1. Nathan Campbell

      Hey Jordan.

      I have some time now. Here’s a two part response (because of the character limit).

      “But my question is this: should our gospel proclamation be accompanied by deeds of love? If so, are there some deeds of love that should be off-limits?”

      Yes. Absolutely. In fact, the Gospel is (humanly speaking) most effectively persuasive when it is. I think there’s a couple of ways this works; the active deeds of love we conduct as the body of Christ in the world, loving one another as Christ loved us, loving our neighbours, loving our enemies, and turning the other cheek. That bit’s vital. Because I see this as a form of turning the other cheek. Turning the other cheek, at least in the Sermon On The Mount, seems to me to involve the enabling of sin (if your enemy demands your cloak, give him your shirt as well). I think there’s a sense in which our job is not to stop people doing evil, but to love them as they do it and gently (cruciformly) call them back to the love of the one who called out ‘father forgive them’ even as people were mocking and executing him.

      “You’ve affirmed God’s view on homosexual behaviour, both its eternal and temporal consequences (if I read you rightly), so doesn’t love require speaking out as a loving voice of caution/warning…”

      Yes. I absolutely think our contributions to this conversation (and mine) in the lead up to the plebiscite (and beyond) should do this.

      “and using our privilege as voters in this democracy to discourage affirmation of this behaviour?”

      No. Here’s where we diverge. I think we can faithfully say ‘this is wrong, and bad, and not God’s design and will earn judgment,’ but still vote (or not vote) in a way that allows the person the liberty to pursue what they believe are their rights and the ‘good life’, without ‘affirming’ the behaviour any more than God does when he gives them over to that behaviour. I think God does this out of love; I think his love is present in his judgment because he is giving us the desires of our hearts; the telos of our worship. We become what we behold. There’s a respect for our personhood and dignity caught up in Romans 1, even if it leads us to really bad places and it’s a really bad decision for us to make, freely, as individuals (a bit like the father in the story of the Prodigal son). I think God is also loving in judgment in that there’s a proportionality, or ‘justice’ involved.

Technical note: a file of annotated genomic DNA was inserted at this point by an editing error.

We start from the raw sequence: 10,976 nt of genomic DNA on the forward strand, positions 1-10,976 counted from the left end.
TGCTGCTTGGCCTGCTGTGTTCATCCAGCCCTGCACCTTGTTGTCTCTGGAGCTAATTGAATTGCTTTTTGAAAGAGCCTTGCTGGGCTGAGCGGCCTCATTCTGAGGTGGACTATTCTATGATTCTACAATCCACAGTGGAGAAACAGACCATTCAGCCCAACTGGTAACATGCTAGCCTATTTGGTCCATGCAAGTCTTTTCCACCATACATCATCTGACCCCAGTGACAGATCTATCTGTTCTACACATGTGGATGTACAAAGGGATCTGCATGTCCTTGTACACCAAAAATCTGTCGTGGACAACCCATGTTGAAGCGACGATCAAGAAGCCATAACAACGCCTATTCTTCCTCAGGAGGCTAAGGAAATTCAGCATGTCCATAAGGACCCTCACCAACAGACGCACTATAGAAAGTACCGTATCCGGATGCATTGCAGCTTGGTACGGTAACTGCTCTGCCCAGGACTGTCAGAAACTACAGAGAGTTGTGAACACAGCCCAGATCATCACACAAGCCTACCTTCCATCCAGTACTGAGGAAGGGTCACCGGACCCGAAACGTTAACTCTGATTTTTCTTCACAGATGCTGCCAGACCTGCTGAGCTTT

I’m not sure our responsibility in a secular democracy is to declare what we believe is good (in our vote), or seek to define good by our vote. I think our job is to do good (and participation in a democracy goes a long way beyond voting and involves building strong commmunities/relationships etc). I don’t think that’s what God does as he acts in love towards sinners where he upholds their freedom and personhood, while making the negative implications of the choice to reject him (and the positive implications of choosing life his way) clear.

      I think the chief good of a human is connected to our chief end; it’s to do with allowing people freedom to decide what to worship (and what to be conformed by, and so what we ‘represent’ or ‘glorify’ in our lives). So I would say freedom of religion/worship is a greater common good than marriage. And I see them in conflict in this plebiscite and in the fallout.

      “How can we express ‘favour’ for same sex marriage whether for ‘freedom of religion reasons’ or otherwise, and then turn around and call people to repent of that?”

      In the same way the father in the Prodigal son gives his child his inheritance as he wishes him dead; or that God ‘gives people over’ to the way of life their idolatry produces. And then welcomes them home; that’s what I think a call to repentance is, an invitation home.

      “Imagine that on the basis of our favour for same sex marriage, or due to our abstention from speaking against it, someone entered into a same-sex marriage, and was later converted. If we then told this person their same-sex marriage was sinful, wouldn’t that person feel betrayed that we had not spoken up to warn them earlier? ”

      I’m not, in any way, advocating that we say same sex marriage is good while favouring it in a secular democracy. I think a helpful way to think of it is this: the plebiscite is not asking ‘what do I think marriage is’ but ‘how should the secular government of Australia define marriage for its citizens’. I think it’s possible to see those as different questions with different answers. I think when it comes to the same sex married couples with children who I hope will come to my church, and meet Jesus, through my witness to them, will know that our church is ready to work through the complexity of life following Jesus with them. I will say the Bible prohibits same sex sex, but not co-raising kids together in a celibate household, and I think the much more interesting work for the church is figuring out how to answer these questions. I’ve done significantly more thinking about this than about the politics.